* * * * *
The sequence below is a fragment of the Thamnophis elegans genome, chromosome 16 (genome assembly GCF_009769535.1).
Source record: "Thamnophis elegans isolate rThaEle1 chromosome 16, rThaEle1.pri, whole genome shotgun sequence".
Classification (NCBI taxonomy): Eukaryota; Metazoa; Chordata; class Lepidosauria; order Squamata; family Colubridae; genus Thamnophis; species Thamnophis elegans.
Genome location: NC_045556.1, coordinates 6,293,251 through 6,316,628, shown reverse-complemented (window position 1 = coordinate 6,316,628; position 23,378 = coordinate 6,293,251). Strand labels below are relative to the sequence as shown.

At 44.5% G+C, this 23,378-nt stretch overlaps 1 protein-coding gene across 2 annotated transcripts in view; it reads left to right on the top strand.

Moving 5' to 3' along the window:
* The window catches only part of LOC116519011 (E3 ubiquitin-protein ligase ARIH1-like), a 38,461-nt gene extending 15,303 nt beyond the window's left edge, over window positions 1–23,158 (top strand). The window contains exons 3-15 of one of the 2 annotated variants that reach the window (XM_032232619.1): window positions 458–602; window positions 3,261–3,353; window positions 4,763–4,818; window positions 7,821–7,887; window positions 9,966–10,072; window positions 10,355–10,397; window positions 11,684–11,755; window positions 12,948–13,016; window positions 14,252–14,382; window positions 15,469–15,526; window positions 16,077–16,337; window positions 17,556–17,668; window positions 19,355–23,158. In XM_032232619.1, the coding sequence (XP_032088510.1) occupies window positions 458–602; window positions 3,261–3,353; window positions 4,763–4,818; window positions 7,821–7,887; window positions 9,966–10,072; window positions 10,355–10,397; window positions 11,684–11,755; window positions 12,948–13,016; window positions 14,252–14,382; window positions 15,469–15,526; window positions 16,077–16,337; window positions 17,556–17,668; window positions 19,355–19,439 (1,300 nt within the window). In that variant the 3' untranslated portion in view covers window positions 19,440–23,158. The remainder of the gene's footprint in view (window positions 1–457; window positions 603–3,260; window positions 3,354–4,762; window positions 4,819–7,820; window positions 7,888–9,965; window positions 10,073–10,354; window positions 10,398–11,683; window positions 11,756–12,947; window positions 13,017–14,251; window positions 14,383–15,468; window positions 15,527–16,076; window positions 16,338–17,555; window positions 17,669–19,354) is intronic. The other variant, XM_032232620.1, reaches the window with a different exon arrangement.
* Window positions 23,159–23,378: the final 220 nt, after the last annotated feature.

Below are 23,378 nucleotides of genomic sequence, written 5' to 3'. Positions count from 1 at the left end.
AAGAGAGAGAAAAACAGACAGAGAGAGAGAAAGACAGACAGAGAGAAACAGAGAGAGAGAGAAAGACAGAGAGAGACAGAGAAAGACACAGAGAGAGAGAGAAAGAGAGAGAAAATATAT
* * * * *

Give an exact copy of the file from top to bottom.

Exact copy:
The sequence below is a fragment of the Thamnophis elegans genome, chromosome 16 (genome assembly GCF_009769535.1).
Source record: "Thamnophis elegans isolate rThaEle1 chromosome 16, rThaEle1.pri, whole genome shotgun sequence".
Classification (NCBI taxonomy): Eukaryota; Metazoa; Chordata; class Lepidosauria; order Squamata; family Colubridae; genus Thamnophis; species Thamnophis elegans.
Genome location: NC_045556.1, coordinates 6,293,251 through 6,316,628, shown reverse-complemented (window position 1 = coordinate 6,316,628; position 23,378 = coordinate 6,293,251). Strand labels below are relative to the sequence as shown.

At 44.5% G+C, this 23,378-nt stretch overlaps 1 protein-coding gene across 2 annotated transcripts in view; it reads left to right on the top strand.

Moving 5' to 3' along the window:
* The window catches only part of LOC116519011 (E3 ubiquitin-protein ligase ARIH1-like), a 38,461-nt gene extending 15,303 nt beyond the window's left edge, over window positions 1–23,158 (top strand). The window contains exons 3-15 of one of the 2 annotated variants that reach the window (XM_032232619.1): window positions 458–602; window positions 3,261–3,353; window positions 4,763–4,818; window positions 7,821–7,887; window positions 9,966–10,072; window positions 10,355–10,397; window positions 11,684–11,755; window positions 12,948–13,016; window positions 14,252–14,382; window positions 15,469–15,526; window positions 16,077–16,337; window positions 17,556–17,668; window positions 19,355–23,158. In XM_032232619.1, the coding sequence (XP_032088510.1) occupies window positions 458–602; window positions 3,261–3,353; window positions 4,763–4,818; window positions 7,821–7,887; window positions 9,966–10,072; window positions 10,355–10,397; window positions 11,684–11,755; window positions 12,948–13,016; window positions 14,252–14,382; window positions 15,469–15,526; window positions 16,077–16,337; window positions 17,556–17,668; window positions 19,355–19,439 (1,300 nt within the window). In that variant the 3' untranslated portion in view covers window positions 19,440–23,158. The remainder of the gene's footprint in view (window positions 1–457; window positions 603–3,260; window positions 3,354–4,762; window positions 4,819–7,820; window positions 7,888–9,965; window positions 10,073–10,354; window positions 10,398–11,683; window positions 11,756–12,947; window positions 13,017–14,251; window positions 14,383–15,468; window positions 15,527–16,076; window positions 16,338–17,555; window positions 17,669–19,354) is intronic. The other variant, XM_032232620.1, reaches the window with a different exon arrangement.
* Window positions 23,159–23,378: the final 220 nt, after the last annotated feature.

Below are 23,378 nucleotides of genomic sequence, written 5' to 3'. Positions count from 1 at the left end.
AAGAGAGAGAAAAACAGACAGAGAGAGAGAAAGACAGACAGAGAGAAACAGAGAGAGAGAGAAAGACAGAGAGAGACAGAGAAAGACACAGAGAGAGAGAGAAAGAGAGAGAAAATATAT